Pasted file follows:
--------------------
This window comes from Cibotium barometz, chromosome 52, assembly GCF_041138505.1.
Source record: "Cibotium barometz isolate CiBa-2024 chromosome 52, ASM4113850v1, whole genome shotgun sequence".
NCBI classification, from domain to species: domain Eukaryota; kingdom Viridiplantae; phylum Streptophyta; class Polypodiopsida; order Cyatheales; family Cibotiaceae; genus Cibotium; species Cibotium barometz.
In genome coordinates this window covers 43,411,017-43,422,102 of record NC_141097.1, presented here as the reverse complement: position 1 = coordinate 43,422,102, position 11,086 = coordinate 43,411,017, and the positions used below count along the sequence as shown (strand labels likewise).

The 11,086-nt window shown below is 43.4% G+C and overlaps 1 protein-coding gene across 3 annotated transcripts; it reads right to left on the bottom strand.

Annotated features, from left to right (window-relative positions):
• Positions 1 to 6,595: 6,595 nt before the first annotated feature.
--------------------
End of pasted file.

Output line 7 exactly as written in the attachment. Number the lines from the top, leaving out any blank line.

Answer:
• Positions 1 to 6,595: 6,595 nt before the first annotated feature.